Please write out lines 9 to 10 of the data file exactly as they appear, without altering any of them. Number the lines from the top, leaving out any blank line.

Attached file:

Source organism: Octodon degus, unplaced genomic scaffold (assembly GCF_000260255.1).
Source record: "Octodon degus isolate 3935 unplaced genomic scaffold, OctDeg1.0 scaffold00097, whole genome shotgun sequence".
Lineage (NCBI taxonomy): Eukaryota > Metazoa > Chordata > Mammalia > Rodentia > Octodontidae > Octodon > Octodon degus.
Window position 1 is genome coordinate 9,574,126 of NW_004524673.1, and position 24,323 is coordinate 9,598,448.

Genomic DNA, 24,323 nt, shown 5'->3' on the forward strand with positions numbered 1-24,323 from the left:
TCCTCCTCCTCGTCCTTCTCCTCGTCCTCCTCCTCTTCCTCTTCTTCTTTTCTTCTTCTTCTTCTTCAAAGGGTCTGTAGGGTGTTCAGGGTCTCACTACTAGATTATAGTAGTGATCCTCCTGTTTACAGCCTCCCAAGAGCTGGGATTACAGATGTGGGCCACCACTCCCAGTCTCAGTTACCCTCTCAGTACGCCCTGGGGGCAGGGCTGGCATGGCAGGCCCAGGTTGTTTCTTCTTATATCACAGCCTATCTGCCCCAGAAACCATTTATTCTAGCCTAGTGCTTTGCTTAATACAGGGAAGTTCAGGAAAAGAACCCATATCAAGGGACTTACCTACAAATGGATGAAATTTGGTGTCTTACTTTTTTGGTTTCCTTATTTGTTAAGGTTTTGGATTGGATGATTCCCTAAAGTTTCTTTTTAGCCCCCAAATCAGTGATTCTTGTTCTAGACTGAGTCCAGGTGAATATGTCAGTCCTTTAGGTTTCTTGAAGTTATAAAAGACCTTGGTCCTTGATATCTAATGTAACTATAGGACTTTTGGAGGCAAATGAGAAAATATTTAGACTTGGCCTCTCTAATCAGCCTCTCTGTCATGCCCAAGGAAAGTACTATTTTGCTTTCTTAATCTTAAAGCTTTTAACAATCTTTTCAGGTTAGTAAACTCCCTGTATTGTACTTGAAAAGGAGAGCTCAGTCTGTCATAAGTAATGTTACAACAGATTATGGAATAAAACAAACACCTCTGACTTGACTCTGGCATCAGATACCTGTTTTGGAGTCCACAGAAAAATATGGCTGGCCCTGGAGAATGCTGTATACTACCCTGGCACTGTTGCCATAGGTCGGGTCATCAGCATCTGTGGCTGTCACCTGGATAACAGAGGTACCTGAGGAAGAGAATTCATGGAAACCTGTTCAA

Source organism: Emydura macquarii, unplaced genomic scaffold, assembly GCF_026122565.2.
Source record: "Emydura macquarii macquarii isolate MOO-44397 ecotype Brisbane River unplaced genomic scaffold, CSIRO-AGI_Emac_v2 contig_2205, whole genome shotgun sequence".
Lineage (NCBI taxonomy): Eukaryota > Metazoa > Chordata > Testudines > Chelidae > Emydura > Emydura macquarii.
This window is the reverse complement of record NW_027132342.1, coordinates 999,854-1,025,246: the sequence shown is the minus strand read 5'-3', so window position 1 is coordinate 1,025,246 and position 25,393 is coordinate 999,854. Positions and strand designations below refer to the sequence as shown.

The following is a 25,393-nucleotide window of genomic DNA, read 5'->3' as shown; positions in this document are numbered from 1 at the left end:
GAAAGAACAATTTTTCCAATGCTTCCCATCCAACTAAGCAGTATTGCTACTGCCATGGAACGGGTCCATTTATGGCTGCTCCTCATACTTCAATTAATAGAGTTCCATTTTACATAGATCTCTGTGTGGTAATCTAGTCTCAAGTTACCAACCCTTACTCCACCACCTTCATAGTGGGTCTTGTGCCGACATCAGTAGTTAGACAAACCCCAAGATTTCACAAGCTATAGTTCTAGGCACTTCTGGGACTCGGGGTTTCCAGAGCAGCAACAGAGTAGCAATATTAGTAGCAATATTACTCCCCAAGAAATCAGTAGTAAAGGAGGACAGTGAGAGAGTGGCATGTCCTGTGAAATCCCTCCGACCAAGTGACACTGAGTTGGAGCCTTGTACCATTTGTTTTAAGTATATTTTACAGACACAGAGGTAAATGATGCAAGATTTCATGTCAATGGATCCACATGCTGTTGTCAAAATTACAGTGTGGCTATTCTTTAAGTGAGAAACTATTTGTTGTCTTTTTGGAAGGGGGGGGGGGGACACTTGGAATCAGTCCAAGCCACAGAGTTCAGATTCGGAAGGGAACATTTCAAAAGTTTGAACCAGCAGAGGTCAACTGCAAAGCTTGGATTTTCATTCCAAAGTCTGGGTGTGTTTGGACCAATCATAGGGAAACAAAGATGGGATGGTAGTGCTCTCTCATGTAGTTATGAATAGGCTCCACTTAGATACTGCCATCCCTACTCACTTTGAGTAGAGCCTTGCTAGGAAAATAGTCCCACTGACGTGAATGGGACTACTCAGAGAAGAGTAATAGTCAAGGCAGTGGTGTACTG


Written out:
Lineage (NCBI taxonomy): Eukaryota > Metazoa > Chordata > Testudines > Chelidae > Emydura > Emydura macquarii.
This window is the reverse complement of record NW_027132342.1, coordinates 999,854-1,025,246: the sequence shown is the minus strand read 5'-3', so window position 1 is coordinate 1,025,246 and position 25,393 is coordinate 999,854. Positions and strand designations below refer to the sequence as shown.